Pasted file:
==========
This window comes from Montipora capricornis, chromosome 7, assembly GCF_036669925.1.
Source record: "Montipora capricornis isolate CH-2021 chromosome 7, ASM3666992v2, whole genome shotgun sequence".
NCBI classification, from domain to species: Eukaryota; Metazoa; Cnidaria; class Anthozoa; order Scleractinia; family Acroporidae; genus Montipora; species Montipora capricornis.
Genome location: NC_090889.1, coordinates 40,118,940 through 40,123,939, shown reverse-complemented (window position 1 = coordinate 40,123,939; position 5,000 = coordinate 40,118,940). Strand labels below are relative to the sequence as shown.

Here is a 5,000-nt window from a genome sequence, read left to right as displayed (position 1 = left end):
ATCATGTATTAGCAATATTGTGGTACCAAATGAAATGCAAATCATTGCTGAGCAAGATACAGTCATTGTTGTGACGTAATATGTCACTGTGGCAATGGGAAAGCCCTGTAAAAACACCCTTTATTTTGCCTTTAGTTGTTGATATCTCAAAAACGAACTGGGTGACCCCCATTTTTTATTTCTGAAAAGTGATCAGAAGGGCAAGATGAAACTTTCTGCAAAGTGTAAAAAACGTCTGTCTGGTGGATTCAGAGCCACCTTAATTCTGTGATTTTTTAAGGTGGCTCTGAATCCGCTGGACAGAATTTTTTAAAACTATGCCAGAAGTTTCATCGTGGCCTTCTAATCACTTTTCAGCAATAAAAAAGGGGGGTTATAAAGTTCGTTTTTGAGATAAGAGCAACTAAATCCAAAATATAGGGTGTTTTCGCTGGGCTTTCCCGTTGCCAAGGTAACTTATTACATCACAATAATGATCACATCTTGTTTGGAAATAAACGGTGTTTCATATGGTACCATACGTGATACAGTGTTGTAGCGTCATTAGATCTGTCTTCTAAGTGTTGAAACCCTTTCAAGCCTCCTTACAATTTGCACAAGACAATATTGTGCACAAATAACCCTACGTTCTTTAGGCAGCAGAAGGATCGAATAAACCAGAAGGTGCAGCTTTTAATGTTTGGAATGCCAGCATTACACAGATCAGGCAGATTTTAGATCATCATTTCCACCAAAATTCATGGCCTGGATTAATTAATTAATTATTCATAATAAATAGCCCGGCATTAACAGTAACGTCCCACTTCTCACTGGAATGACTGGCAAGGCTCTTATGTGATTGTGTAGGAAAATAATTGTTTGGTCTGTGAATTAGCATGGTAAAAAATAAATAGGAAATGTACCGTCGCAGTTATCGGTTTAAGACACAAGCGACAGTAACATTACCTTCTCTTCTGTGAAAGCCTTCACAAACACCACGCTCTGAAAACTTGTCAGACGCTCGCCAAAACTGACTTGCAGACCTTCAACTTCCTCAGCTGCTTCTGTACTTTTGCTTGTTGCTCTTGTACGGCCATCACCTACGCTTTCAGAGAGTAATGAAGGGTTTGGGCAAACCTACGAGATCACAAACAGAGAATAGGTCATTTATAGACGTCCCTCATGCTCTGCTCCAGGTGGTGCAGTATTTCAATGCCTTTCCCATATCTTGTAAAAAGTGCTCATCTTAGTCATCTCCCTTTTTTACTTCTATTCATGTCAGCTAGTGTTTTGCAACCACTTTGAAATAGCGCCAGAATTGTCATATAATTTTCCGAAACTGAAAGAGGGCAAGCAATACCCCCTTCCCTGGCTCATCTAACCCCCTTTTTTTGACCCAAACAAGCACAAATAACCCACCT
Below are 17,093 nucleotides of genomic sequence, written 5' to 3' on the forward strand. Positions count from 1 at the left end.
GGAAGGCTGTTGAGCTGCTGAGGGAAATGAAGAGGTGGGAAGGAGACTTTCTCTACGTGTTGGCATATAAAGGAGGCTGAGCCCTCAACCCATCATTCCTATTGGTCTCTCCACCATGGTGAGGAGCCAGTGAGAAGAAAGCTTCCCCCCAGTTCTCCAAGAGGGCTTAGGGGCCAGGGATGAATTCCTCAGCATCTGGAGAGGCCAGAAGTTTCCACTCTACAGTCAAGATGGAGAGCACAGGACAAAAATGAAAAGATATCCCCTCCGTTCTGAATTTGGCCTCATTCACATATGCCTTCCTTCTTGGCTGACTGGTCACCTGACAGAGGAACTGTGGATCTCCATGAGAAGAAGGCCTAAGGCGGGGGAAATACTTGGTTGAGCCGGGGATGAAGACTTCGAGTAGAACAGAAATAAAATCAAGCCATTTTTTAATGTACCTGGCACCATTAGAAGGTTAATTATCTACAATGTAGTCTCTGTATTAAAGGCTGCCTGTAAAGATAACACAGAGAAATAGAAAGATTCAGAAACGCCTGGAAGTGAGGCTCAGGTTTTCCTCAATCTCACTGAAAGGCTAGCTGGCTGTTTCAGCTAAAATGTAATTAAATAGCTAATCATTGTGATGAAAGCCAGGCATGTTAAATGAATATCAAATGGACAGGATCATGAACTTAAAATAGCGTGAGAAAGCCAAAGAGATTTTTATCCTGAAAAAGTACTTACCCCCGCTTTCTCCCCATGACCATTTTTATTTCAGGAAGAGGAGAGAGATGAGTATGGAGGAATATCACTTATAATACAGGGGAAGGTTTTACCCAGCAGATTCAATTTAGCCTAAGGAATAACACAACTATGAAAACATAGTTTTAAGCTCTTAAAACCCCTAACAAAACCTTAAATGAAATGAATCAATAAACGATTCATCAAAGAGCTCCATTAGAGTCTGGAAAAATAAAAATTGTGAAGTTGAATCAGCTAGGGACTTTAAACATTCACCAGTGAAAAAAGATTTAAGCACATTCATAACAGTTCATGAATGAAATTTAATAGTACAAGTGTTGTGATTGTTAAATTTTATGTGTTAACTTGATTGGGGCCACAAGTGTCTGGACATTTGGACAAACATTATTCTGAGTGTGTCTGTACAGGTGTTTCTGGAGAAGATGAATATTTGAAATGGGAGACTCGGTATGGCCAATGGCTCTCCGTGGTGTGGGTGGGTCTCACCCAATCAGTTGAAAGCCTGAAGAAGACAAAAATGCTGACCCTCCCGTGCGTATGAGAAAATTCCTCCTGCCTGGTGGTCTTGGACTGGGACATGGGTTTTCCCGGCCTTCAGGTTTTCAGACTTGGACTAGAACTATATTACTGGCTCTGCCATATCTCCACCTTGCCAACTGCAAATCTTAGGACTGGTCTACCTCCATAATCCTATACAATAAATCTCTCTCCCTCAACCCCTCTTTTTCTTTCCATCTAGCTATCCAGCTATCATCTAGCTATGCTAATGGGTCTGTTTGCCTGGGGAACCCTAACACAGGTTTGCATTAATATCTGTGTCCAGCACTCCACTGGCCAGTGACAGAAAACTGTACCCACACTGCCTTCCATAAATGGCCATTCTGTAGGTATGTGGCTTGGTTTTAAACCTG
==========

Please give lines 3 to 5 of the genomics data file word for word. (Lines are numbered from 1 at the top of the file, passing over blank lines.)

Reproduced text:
NCBI classification, from domain to species: Eukaryota; Metazoa; Cnidaria; class Anthozoa; order Scleractinia; family Acroporidae; genus Montipora; species Montipora capricornis.
Genome location: NC_090889.1, coordinates 40,118,940 through 40,123,939, shown reverse-complemented (window position 1 = coordinate 40,123,939; position 5,000 = coordinate 40,118,940). Strand labels below are relative to the sequence as shown.

Here is a 5,000-nt window from a genome sequence, read left to right as displayed (position 1 = left end):